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Kai-Uwe Ricke, Deutsche Telekom’s chief executive, has spent two weeks on the road trying to persuade institutional investors on both sides of the Atlantic the shares of Europe’s largest telecoms company are undervalued.
This is not a vanity thing. The value of DT shares decide whether Mr Ricke can play a leading role in consolidation of the European telecoms sector.
At the company’s annual meeting this month, Mr Ricke told shareholders: “In Europe and the United States, our industry is undergoing a process of continuing consolidation . . . I can assure you, we intend to play an active role in the process.”
Mr Ricke believes consolidation will take place between Europe’s former state-owned telecoms monopolies. He would like to buy big to become bigger.
Since he became chief executive in 2002, Mr Ricke has cut DT’s debt by more than a third. People close to the company said DT could pay €20bn ($25.5bn) in cash for any acquisition. Last year it considered offering more than €20bn for O2, the British mobile operator, but was trumped by Telefónica of Spain.
DT, with a market capitalisation of €52bn, is mulling possible acquisition targets in the UK, France and Spain, as well as eastern Europe.
But some, such as BT, the British telecoms company, are too big for cash bids. To realise his ambition of playing a leading role in consolidation of the European telecoms sector, Mr Ricke would need cash and paper.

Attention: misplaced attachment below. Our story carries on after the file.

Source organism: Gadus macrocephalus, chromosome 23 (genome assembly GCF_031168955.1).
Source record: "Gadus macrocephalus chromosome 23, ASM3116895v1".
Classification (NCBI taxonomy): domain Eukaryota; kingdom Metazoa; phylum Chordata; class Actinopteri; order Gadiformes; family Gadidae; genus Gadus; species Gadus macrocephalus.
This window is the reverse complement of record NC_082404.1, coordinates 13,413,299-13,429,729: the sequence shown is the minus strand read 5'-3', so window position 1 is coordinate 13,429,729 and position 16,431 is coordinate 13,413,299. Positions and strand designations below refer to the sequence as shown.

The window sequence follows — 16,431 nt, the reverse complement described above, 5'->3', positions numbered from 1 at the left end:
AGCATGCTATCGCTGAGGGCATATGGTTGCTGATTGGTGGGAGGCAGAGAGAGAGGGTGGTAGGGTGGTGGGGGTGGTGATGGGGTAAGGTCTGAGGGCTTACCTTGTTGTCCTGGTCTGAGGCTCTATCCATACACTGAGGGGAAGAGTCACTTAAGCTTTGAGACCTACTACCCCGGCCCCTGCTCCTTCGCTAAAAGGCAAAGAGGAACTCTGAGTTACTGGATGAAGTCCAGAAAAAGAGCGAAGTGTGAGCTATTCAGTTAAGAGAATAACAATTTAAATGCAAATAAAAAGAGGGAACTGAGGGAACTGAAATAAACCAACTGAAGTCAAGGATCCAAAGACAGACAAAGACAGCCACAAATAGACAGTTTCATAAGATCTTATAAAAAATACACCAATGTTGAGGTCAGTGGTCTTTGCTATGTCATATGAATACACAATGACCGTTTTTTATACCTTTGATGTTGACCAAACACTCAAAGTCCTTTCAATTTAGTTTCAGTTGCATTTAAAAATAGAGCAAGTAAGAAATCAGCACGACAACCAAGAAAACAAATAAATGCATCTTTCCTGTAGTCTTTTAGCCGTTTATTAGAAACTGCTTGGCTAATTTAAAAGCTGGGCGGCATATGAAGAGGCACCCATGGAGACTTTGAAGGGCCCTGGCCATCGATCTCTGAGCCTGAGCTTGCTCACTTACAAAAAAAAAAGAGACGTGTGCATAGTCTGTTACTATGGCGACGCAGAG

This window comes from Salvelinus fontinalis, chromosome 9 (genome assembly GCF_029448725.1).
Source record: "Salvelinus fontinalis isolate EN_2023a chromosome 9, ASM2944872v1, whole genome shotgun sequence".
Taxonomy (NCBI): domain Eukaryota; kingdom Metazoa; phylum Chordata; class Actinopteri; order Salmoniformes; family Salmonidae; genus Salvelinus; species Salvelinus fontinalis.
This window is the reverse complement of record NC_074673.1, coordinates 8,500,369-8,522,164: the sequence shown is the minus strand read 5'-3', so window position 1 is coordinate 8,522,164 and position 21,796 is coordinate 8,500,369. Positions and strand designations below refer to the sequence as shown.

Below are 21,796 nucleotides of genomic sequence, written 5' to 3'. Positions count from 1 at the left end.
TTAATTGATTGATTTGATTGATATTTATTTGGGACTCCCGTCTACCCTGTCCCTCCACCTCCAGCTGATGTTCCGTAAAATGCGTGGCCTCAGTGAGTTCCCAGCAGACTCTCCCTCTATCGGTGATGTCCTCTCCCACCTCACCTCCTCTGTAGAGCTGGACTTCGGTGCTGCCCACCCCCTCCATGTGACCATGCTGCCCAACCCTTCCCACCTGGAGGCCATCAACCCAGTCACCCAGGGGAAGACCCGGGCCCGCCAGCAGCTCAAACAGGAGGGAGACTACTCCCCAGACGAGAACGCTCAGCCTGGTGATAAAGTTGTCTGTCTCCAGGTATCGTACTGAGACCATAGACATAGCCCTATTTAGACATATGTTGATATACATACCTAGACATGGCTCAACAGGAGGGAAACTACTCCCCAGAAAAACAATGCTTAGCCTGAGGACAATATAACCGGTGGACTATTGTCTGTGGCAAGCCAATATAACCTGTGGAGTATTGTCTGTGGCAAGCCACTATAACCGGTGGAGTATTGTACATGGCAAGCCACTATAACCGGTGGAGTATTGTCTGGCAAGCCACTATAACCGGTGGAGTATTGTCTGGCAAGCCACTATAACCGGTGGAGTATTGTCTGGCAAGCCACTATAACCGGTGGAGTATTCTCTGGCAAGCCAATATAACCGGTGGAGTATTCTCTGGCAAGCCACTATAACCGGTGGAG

People close to DT said Mr Ricke could not take this route while DT shares were undervalued, partly because unhappy investors would see their stock diluted.
A DT acquisition of BT, which has a market capitalisation of £19bn ($35.5bn), would offer notable synergies. BT is distinguishing itself from its peers by building a business that provides private communications networks and related information technology to multi-nationals.
The business, BT Global Services, contributed 44 per cent of the group’s revenue in 2006. DT has a similar business, called T-Systems, but it is primarily focused on German companies. BT does not have its own mobile business. This could hamper its long-term growth if people increasingly switch from fixed lines to mobiles. DT’s T-Mobile business is anchoring the group’s revenue growth.
BT is no stranger to take- over speculation. For months, private equity firms have been rumoured to be preparing bids, and Sir Christopher Bland, BT’s chairman, joked at the company’s 2006 results this month he was “still awaiting approaches”.
DT declined to comment on possible acquisition targets. BT also declined to comment.
But DT is casting around for ideas to lift its stock price. A month before Mr Ricke’s tour of financial capitals, the German government sold a 4.5 per cent stake in DT to Blackstone, the private equity group, for €2.7bn. Both sides agreed not to sell any DT shares until 2008 at the earliest.
The deal was meant to prove DT shares were so undervalued they could attract Blackstone into taking an unusual minority stake.
But the investment only saw DT’s stock price rise briefly and it has since fallen again below €13. While DT shares have lost 15 per cent in value over the past year, BT shares have gained about 7 per cent. Perhaps for this reason people close to DT said European consolidation could take five years.